Look, I’m a bit of a music nerd, so I was probably predestined to like this. But it’s more than just records and gigs: a little slice of Australia is preserved here in this record of misfits kicking against the pricks. It’s not complete, but it’s bloody good.
Suspicion by Friedrich Dürrenmatt.
My rating: four stars
Another entry in the Pushkin Vertigo line of short, sharp shocks, this brief tome by noted Swiss leftie, playright and author of so-called “philosophical crime novels”, Friedrich Dürrenmatt, makes for an uncomfortable afternoon’s reading.
The novel is a sequel to the earlier The Judge and His Hangman, which I haven’t read, though this is not an impediment to understanding the story. It opens with its main character, a near-retirement inspector named Bärlach, suffering cancer and recovering from an operation. It’s not important how or why he got there, but it’s quickly explained by a work colleague that the ill detective will be superannuated: he’s already been replaced on the rounds.
World War II is still fresh in the minds of the novel’s characters. When his physician thinks he knows the true identity of a Nazi war criminal shown on a picture in Bärlach’s newspaper, the inspector decides to investigate in a strictly unofficial capacity. Could a surgeon, supposedly ensconced in Chile during the war, really have experimented on people without anaesthesia during the war?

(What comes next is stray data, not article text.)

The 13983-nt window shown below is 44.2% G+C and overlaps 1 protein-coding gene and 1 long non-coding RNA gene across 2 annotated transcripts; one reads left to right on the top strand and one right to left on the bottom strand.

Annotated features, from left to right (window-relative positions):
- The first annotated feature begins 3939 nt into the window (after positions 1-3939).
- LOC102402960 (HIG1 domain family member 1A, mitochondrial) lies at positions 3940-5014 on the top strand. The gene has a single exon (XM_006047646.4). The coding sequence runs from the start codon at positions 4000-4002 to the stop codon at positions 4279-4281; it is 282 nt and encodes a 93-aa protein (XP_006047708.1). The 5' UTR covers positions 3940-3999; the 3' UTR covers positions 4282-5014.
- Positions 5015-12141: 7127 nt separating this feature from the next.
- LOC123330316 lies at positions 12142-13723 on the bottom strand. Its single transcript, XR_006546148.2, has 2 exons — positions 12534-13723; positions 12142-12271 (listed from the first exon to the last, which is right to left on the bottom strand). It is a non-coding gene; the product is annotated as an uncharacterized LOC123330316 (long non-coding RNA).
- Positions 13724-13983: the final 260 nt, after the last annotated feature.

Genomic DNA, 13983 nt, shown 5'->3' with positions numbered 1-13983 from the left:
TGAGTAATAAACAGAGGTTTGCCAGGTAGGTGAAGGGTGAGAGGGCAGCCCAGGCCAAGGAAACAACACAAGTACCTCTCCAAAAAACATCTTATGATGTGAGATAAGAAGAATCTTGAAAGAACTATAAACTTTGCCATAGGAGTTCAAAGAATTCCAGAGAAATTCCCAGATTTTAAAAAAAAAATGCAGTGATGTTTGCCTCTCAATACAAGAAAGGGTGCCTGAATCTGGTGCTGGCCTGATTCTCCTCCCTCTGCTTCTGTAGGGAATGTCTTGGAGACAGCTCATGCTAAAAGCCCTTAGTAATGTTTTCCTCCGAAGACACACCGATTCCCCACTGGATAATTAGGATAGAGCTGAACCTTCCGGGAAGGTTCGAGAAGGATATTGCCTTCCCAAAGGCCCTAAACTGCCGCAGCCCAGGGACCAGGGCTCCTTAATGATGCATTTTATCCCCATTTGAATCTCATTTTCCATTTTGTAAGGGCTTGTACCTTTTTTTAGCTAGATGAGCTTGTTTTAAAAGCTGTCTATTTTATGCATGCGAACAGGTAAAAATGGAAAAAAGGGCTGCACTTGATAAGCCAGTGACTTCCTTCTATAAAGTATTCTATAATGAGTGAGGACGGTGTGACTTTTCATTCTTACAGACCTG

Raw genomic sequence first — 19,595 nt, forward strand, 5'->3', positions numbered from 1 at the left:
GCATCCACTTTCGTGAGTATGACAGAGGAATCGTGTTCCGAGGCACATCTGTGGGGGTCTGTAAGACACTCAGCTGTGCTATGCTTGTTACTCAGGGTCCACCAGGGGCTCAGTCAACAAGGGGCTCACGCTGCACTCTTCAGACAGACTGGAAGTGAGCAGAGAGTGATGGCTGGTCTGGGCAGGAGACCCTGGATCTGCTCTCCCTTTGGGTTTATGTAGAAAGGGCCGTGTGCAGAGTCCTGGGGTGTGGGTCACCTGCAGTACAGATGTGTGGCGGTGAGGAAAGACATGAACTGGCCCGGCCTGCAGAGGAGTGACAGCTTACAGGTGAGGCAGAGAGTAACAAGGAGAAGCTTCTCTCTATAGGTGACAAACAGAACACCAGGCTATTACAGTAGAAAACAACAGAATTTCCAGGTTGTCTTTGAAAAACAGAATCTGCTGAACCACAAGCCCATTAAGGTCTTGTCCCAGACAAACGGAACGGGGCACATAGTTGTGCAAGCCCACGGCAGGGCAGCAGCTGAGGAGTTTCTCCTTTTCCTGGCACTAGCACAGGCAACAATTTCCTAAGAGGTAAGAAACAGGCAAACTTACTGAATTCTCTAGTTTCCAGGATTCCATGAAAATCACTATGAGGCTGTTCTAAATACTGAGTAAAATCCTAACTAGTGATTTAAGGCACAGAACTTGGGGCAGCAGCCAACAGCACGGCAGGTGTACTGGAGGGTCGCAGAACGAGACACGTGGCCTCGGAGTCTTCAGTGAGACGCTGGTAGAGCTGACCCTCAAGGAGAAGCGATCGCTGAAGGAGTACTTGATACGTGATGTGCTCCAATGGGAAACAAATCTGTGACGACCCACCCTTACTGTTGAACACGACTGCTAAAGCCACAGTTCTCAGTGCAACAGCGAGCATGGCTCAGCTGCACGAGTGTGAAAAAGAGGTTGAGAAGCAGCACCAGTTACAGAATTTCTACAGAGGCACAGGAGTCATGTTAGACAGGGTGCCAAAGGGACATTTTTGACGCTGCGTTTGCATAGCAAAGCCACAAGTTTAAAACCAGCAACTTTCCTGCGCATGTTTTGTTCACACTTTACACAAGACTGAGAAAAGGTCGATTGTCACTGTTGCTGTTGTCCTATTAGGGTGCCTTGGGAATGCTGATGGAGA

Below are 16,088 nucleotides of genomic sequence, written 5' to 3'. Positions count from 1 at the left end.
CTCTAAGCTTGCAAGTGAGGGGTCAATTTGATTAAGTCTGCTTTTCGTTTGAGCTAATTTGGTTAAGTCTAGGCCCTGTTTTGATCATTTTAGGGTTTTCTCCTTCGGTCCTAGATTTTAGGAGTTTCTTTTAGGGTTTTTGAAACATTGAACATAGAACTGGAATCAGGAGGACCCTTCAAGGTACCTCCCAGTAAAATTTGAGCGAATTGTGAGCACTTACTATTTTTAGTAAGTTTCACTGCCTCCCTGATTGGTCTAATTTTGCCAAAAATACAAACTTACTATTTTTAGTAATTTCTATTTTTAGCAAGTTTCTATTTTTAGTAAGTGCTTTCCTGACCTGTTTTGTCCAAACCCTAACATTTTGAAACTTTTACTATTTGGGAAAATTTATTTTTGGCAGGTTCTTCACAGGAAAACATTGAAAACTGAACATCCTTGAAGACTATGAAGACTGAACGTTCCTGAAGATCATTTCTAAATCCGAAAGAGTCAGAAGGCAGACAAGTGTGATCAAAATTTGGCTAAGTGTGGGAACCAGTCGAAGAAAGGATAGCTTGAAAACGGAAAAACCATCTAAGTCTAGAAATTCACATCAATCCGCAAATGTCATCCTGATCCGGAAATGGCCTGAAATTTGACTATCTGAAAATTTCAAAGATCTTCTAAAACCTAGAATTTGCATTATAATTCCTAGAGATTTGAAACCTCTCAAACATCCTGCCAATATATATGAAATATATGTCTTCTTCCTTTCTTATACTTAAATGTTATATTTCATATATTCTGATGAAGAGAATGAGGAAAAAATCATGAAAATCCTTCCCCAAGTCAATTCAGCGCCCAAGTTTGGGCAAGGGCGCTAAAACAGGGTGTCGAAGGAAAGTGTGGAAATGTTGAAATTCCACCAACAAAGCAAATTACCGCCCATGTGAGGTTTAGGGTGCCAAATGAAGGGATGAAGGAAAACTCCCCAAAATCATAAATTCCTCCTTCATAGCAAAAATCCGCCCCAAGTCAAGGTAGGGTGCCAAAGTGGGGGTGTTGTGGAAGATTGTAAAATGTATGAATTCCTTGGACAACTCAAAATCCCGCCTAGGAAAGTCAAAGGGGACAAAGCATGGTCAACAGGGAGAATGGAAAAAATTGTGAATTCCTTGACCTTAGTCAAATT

What follows is not just a typical cat-and-mouse tale. Dürrenmatt weaves in the figure of Ahasuerus, the horrors of concentration camp experimentation, survivor’s guilt and the desperation with which humans cling to life. Rather than being a whodunnit, the novel is more of a whydunnit, which is more interesting than the mechanics of the deaths laid at the surgeon’s feet.
There’s a lot of weirdly discordant notes in the text. These moments of oddity aren’t unplanned, however: they give the reader moments to pause and consider what exactly the fuck is going on. And while it’s perhaps not as satisfying as an Agatha Christie gotcha story, but Suspicion lasts longer in the mind, a kernel of sand around which odd thoughts can grow. I’m still thinking about it, even now.